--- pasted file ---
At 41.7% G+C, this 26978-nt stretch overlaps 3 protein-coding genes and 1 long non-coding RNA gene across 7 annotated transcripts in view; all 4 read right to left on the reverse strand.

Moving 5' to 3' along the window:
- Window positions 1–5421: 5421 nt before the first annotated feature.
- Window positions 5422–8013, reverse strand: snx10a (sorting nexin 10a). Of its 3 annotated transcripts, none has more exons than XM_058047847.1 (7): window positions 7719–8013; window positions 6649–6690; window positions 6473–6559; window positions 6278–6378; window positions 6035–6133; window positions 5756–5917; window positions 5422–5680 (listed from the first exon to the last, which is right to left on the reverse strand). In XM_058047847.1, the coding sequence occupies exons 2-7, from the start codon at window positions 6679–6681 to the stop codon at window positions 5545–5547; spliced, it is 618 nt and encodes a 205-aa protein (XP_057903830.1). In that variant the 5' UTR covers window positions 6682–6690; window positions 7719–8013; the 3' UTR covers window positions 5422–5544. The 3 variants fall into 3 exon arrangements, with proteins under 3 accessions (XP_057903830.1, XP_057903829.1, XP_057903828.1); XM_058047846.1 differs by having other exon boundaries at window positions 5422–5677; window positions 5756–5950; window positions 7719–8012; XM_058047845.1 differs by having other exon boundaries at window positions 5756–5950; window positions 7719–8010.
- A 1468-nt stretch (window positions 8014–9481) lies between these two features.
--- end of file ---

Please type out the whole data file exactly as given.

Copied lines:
At 41.7% G+C, this 26978-nt stretch overlaps 3 protein-coding genes and 1 long non-coding RNA gene across 7 annotated transcripts in view; all 4 read right to left on the reverse strand.

Moving 5' to 3' along the window:
- Window positions 1–5421: 5421 nt before the first annotated feature.
- Window positions 5422–8013, reverse strand: snx10a (sorting nexin 10a). Of its 3 annotated transcripts, none has more exons than XM_058047847.1 (7): window positions 7719–8013; window positions 6649–6690; window positions 6473–6559; window positions 6278–6378; window positions 6035–6133; window positions 5756–5917; window positions 5422–5680 (listed from the first exon to the last, which is right to left on the reverse strand). In XM_058047847.1, the coding sequence occupies exons 2-7, from the start codon at window positions 6679–6681 to the stop codon at window positions 5545–5547; spliced, it is 618 nt and encodes a 205-aa protein (XP_057903830.1). In that variant the 5' UTR covers window positions 6682–6690; window positions 7719–8013; the 3' UTR covers window positions 5422–5544. The 3 variants fall into 3 exon arrangements, with proteins under 3 accessions (XP_057903830.1, XP_057903829.1, XP_057903828.1); XM_058047846.1 differs by having other exon boundaries at window positions 5422–5677; window positions 5756–5950; window positions 7719–8012; XM_058047845.1 differs by having other exon boundaries at window positions 5756–5950; window positions 7719–8010.
- A 1468-nt stretch (window positions 8014–9481) lies between these two features.